Monday, July 6, 2009
On June 26, comprehensive legislation to ensure that people with disabilities have access to Internet-based telecommunications and video programming technologies was reintroduced. The bill, the Twenty-first Century Communications and Video Accessibility Act of 2009 (H.R. 3101), will--
* require that mobile and other Internet-based telecommunications devices be fully hearing aid compatible, have accessible user interfaces, and offer people with disabilities use of a full range of text messaging and other popular services that are currently largely inaccessible;
* provide people who are deaf-blind with vital but costly technologies they need to communicate electronically, establish a process for the provision of real-time text capability, and clarify existing relay-to-relay, Lifeline and Linkup service requirements to ensure their relevance to the real world communications needs of people with disabilities;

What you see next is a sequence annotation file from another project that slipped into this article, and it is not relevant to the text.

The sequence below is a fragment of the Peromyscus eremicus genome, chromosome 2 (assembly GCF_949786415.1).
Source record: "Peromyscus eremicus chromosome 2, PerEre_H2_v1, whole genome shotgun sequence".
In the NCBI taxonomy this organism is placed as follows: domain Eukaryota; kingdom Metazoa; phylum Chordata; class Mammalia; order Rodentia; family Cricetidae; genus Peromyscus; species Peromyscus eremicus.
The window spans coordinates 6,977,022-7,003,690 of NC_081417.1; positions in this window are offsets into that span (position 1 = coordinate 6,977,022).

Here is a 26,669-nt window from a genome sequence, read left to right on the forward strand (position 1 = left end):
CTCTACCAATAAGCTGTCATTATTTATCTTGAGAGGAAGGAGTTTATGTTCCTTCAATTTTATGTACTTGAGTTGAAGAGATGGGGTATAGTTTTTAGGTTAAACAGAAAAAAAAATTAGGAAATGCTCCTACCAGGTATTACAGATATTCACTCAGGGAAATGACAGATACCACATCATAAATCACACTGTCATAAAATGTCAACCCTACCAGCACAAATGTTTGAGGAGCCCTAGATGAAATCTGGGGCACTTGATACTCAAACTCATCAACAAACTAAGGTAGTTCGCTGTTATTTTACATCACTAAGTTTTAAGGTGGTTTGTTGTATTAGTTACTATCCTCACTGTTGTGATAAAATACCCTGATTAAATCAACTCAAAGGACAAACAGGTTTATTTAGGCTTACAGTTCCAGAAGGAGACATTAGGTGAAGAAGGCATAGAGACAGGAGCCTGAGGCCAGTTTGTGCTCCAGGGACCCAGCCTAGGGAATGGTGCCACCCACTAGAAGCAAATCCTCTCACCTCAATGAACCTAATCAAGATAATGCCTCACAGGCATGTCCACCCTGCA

* restore the Federal Communications Commission's (FCC's) modest video description rules and unambiguously establish the Commission's current and ongoing authority to expand such regulations, require emergency announcements and similar information to be accessible to people with disabilities through audible presentation of on-screen alerts, ensure that video programming offered via the Internet will be both captioned and described, and call for all devices that receive and playback video programming to employ accessible user interfaces and
allow ready access to captioning and description; and
* strengthen consumers' ability to enforce their rights to communications and video accessibility through the establishment of a clearinghouse of information about service and equipment accessibility and usability, a meaningful FCC complaint process that holds industry accountable for their accessibility obligations, and judicial review of FCC action to ensure the Commission's own accountability.
Full text of the bill can be found HERE.
Any questions may be directed to: firstname.lastname@example.org